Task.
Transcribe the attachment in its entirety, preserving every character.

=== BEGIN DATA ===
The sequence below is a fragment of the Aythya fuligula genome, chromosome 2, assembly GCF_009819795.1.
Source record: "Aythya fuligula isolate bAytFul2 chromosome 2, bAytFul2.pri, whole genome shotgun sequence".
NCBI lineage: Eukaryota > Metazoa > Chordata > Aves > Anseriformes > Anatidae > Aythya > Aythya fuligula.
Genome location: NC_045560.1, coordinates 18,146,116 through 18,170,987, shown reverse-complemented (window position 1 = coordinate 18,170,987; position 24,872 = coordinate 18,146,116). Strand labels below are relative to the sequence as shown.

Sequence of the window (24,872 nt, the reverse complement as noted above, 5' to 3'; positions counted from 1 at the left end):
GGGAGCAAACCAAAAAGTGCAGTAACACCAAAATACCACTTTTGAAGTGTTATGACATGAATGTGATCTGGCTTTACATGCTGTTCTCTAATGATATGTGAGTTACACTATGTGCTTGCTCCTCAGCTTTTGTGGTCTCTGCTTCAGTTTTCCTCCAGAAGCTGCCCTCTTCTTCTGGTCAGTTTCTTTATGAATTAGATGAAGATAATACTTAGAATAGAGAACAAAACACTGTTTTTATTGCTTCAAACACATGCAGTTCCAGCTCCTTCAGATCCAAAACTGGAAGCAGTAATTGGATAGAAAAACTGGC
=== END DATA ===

The sequence below is a fragment of the Aythya fuligula genome, chromosome 2, assembly GCF_009819795.1.
Source record: "Aythya fuligula isolate bAytFul2 chromosome 2, bAytFul2.pri, whole genome shotgun sequence".
NCBI lineage: Eukaryota > Metazoa > Chordata > Aves > Anseriformes > Anatidae > Aythya > Aythya fuligula.
Genome location: NC_045560.1, coordinates 18,146,116 through 18,170,987, shown reverse-complemented (window position 1 = coordinate 18,170,987; position 24,872 = coordinate 18,146,116). Strand labels below are relative to the sequence as shown.

Sequence of the window (24,872 nt, the reverse complement as noted above, 5' to 3'; positions counted from 1 at the left end):
GGGAGCAAACCAAAAAGTGCAGTAACACCAAAATACCACTTTTGAAGTGTTATGACATGAATGTGATCTGGCTTTACATGCTGTTCTCTAATGATATGTGAGTTACACTATGTGCTTGCTCCTCAGCTTTTGTGGTCTCTGCTTCAGTTTTCCTCCAGAAGCTGCCCTCTTCTTCTGGTCAGTTTCTTTATGAATTAGATGAAGATAATACTTAGAATAGAGAACAAAACACTGTTTTTATTGCTTCAAACACATGCAGTTCCAGCTCCTTCAGATCCAAAACTGGAAGCAGTAATTGGATAGAAAAACTGGC